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Guest Post by Anik Singal
Many people I work with don’t really know what they want “big picture” in their lives. A common interaction I have with my clients is, “Hey Anik, I don’t really know what I’m doing with my life, and don’t know where to start.”
It’s an important question, and in this article I’m going to share some ideas for using a mission statement to find some answers to this question.
What is your mission?
When people talk about your “mission” or “purpose” in life, they’re usually talking about two things:
- Being your best self.
- Contributing to others in some way.
Being your best self just means having a set of standards for how you behave and meeting up to those standards.
Those standards can come from many places. The most powerful source are your values. Your values come from a wide range of places, such as your religious beliefs, family, your community, people you admire and your own experiences.
Ultimately, however, these will be your own. Your standards will be different than Amy own standards.
Contributing to others reflects a basic need we all have as social creatures. The most fulfilling thing you can do is make somebody’s life better, and the more you do this in your life, the happier you’ll be.
This can be on a large scale, like working on a cure for cancer, or on a smaller scale, like being a good parent to your children.
Both are equally rewarding.
Create a mission statement
Now that you know the basics, it’s time to create a little document – your own little mission statement that you could hand to someone, and they could immediately get a sense of who you are and the life you are working to create.
You can make your mission statement into whatever you’d like, but I’m going to give you a format that you should at least use a starting point.
Your mission statement will be divided into five parts.
In part 1, describe some of your proudest moments.
When you look at your mission statement, preferably first thing in the morning, these peak moments should be the first things that you see.
In part 2, list out your core values as you see them right now.
This provides the context for everything that follows. Remember, this will be on the computer, so you can change them as you explore these areas a little more.
In part 3, describe 5 relationships that are really important to you.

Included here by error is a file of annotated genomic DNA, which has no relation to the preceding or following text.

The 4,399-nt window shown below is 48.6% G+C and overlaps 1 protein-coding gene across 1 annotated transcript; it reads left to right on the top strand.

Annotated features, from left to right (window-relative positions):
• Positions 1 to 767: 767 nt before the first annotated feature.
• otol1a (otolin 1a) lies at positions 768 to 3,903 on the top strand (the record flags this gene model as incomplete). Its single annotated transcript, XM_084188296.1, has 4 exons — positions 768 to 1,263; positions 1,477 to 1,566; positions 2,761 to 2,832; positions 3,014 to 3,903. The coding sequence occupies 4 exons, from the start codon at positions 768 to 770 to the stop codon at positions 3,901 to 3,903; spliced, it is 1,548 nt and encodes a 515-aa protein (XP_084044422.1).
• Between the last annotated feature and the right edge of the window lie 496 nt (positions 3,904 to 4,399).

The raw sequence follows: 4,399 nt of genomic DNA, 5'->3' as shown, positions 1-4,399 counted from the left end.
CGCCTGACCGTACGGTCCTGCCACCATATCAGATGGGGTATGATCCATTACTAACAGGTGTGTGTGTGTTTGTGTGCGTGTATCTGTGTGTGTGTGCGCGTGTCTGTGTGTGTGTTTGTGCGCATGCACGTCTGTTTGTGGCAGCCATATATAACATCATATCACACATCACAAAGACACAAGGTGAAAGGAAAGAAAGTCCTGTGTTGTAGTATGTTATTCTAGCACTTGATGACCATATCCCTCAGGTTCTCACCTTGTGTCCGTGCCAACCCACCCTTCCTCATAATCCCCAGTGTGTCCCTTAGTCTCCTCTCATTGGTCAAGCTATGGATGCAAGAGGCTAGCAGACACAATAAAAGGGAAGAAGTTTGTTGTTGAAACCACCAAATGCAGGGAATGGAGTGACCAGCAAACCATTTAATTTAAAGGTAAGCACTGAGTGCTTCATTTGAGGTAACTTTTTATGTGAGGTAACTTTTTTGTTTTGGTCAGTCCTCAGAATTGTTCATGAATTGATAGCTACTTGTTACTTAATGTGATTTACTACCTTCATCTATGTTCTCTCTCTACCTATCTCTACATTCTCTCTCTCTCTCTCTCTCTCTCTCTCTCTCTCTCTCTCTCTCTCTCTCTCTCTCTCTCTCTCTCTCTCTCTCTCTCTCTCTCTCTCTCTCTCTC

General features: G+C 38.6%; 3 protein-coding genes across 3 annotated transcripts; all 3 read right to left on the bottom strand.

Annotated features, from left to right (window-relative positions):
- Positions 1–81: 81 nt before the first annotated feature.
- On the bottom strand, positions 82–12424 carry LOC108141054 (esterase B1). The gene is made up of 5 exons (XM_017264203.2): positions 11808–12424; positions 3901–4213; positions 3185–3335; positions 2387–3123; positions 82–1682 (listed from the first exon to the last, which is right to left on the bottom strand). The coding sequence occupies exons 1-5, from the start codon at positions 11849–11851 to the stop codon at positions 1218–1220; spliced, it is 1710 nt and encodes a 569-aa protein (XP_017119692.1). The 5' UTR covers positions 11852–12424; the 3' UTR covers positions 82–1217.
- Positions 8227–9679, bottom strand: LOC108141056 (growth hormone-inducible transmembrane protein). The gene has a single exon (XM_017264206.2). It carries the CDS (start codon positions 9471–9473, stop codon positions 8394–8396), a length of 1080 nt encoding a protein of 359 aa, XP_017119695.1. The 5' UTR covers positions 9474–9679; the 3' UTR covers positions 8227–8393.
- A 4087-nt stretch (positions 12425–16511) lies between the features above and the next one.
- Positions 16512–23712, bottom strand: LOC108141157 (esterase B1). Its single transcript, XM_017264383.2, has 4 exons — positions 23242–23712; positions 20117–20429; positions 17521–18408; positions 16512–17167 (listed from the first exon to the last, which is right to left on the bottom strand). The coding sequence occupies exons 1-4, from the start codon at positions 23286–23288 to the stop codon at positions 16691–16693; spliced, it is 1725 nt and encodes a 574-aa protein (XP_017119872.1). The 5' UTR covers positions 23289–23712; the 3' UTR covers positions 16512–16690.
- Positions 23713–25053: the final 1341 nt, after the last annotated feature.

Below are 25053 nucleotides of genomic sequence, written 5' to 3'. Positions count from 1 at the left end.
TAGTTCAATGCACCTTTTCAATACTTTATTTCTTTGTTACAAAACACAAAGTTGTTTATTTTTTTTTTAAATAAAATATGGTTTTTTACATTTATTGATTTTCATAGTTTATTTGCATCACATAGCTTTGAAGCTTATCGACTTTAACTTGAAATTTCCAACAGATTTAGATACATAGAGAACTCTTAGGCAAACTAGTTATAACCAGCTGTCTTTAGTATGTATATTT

Also, briefly describe why they are so important to who you are and what you’re doing.
In part 4, list out your goals for your five core areas.
Those five core areas are…
- Your physical health and well-being
- Your social life
- Your personal finances
- Your skills and talents
- Your spiritual health
When you list out these goals, also make sure you explain WHY you are pursuing those goals.
In part 5, state your life purpose.
Again, this is both the standards you set for yourself AND how you want to contribute to other people.
It can actually be a short section.
That’s because the first four parts to give you the context that ultimately leads to this part.
Using Your Mission Statement
Reading your mission statement is the perfect way to start your day. It centers you and points you in the right direction for the rest of your day.
It’s also is a living, breathing document that succinctly expresses where you are in your life. If you continuously update your mission statement over time, you will be forced to think about both the big and little picture of your life.
It also has sentimental value, since you will have a complete record of your personal development!
If I had a file of “Anik Singal mission statements,” over the years, it would be fascinating to look at.
Creating a mission statement is easy. There’s no reason not to go out and create one today!
About the Author: Anik Singal is a Founder and CEO of Lurn.com as well as VSS Mind, an e-learning company with a mission to change the world by creating information entrepreneurs worldwide. He’s also the creator of two HUGE Recent Internet Marketing product launches, namely Inbox Blueprint & Publish Academy.